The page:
the Act sets forth in section 15-38-15(B) and (C) a detailed
method for apportioning fault "among defendants."
Further, and perhaps in recognition of the perceived inequity
complained of by Appellants, the General Assembly took steps
to protect nonsettling defendants by codifying a nonsettling
defendant's right to argue the so-called empty chair
defense in subsection (D) and, in subsection (E), the right
to offset the value of any settlement received prior to the
verdict-a right which arises by operation of law and is not
within the discretion of the courts. See Smith v.
Widener, 397 S.C. 468, 472, 724 S.E.2d 188, 190 (Ct.
App. 2012) (holding a nonsettling defendant's right to
setoff arises by operation of law, and it is not within the
discretion of the trial court to apply setoff). Thus, a
critical feature of the statute is the codification of the
empty chair defense-a defendant "retain[s] the right to
assert another potential tortfeasor, whether a party or not,
contributed to the alleged injury or damages"-which
necessarily contemplates lawsuits in which an allegedly
culpable person or entity is not a party to the litigation
(hence the chair in question being
the statutory provisions are construed as a whole-the
legislature's use of the differing terms
"defendants" in subsections (B) and (C) and
"potential tortfeasor, whether or not a party" in
subsection (D) with the mandatory offset in subsection
(E)-the clear intent of the General Assembly is not ambiguous
and does not allow for the result sought by Appellants.
Rather, were we to accept Appellants' argument, and vary
from the provisions of the Act in this case to
purportedly enhance the propsects of a more equitable result
in this case, we would create a host of concerns,
for Appellant's desired result would require (1) a
plaintiff to maintain a suit against someone with whom he has
already settled; (2) a settling defendant to defend a lawsuit
he has already settled; (3) this Court to ignore the
legislature's express acknowledgement in section
15-38-15(D) that not all potential tortfeasors will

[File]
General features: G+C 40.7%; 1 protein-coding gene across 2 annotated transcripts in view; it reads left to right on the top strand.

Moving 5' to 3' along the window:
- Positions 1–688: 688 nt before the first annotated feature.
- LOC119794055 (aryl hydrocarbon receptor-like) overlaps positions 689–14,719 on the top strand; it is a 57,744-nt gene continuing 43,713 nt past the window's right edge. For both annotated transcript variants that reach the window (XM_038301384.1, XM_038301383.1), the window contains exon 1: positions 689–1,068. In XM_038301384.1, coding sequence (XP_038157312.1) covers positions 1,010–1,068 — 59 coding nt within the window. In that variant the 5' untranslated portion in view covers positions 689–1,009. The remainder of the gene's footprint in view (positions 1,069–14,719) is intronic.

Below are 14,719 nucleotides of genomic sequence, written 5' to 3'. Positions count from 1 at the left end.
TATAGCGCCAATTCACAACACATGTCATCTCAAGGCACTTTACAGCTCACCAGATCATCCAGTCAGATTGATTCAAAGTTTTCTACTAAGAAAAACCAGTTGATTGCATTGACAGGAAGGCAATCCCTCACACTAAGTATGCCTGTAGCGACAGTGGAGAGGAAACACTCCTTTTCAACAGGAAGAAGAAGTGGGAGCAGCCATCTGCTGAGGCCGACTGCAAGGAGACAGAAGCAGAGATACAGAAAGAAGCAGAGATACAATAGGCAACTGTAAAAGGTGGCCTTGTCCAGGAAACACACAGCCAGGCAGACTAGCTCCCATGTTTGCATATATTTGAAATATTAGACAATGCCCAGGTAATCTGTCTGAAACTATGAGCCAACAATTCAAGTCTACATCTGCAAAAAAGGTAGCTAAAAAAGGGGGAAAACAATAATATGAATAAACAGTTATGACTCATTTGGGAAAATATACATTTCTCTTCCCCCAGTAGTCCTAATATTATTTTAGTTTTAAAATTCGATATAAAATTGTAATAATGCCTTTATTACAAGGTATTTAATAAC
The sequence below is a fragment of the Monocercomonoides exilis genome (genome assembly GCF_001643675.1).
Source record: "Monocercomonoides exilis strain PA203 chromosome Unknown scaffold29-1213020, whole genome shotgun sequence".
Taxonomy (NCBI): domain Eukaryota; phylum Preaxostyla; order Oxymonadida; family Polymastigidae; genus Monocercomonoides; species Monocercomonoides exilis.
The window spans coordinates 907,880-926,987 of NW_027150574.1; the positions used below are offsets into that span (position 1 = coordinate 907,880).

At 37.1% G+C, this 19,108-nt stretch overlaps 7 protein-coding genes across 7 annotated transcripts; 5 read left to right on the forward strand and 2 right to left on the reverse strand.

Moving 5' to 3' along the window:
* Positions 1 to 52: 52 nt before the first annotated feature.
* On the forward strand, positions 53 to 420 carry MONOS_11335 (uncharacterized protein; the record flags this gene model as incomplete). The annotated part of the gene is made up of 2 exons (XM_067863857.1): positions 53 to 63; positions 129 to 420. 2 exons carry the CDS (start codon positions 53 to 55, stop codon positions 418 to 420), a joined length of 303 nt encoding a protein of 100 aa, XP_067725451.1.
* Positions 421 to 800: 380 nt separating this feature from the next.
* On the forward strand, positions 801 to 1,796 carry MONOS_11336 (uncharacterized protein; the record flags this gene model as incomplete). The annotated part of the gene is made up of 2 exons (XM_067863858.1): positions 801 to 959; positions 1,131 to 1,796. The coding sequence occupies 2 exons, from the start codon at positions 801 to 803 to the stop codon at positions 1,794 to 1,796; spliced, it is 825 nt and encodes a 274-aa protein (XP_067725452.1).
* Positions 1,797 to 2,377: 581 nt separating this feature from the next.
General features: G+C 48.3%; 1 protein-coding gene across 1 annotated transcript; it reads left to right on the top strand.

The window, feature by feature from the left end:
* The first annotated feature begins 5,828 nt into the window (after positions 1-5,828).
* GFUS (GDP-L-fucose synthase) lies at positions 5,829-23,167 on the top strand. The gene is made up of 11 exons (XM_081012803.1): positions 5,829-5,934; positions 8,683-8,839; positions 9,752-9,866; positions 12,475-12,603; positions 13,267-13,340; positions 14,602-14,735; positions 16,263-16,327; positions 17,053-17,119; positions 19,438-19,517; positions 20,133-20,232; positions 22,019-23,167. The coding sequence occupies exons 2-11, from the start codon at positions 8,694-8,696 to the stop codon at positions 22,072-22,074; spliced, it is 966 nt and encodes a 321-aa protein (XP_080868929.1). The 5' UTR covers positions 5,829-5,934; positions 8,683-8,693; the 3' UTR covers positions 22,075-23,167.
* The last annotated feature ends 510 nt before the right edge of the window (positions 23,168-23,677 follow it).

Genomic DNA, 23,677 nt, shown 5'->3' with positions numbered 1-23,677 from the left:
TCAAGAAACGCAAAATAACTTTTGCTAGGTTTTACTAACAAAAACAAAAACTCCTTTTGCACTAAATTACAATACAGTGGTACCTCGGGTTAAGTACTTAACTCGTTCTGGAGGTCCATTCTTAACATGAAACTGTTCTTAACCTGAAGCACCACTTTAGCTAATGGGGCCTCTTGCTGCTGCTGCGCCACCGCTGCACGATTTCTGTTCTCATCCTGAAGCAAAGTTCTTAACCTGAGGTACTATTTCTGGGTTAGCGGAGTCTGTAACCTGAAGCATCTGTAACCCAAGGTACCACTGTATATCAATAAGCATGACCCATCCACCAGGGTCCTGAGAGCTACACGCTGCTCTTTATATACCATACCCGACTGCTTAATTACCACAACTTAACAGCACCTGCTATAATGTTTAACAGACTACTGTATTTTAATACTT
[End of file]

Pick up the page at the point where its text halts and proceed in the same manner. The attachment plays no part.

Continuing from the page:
necessarily be parties to the suit; and (4) would create a
conflict with other provisions of the Act, including sections
15-38-15(E) and 15-30-50(1), which address a nonsettling
defendant's right to setoff. The most prominent obstacle
to Appellants' approach is separation of powers, for we
must defer to the will of the legislature as expressed in the
Act. If the policy balance struck by the legislature in Act
is to be changed, that prerogative lies exclusively within
the province of the Legislative Branch.
we have not had occasion to address the precise question
prior to today, today's result is dictated by the Act.
The General Assembly in the Act struck the balance among
competing policy concerns it deemed appropriate. We defer to
the policy decisions of the General Assembly. For example, in
Riley v. Ford Motor Co., we noted that a nonsettling
defendant may not "fashion and ultimately extract a
benefit from the decisions of those who do [settle]."
414 S.C. at 197, 777 S.E.2d at 831 (explaining "[i]f the
position of a nonsettling defendant is worsened by the terms
of a settlement, this is the consequence of a refusal to
mission were simply to achieve equity on a case by case
basis, we would not necessarily disagree with Appellants and
the dissent. But wherever the balance is struck, one can
easily imagine scenarios where the result may be inequitable.
The point remains-absent a constitutional prohibition, where
the General Assembly has spoken and established policy,
separation of powers demands that courts honor the
legislative policy determination. Moreover, Appellants'
proposed result, advanced by the dissent, would turn the Act
on its head to benefit nonsettling defendants at the expense
of plaintiffs and those who do settle. That is not the
balance the General Assembly struck in the Act. In honoring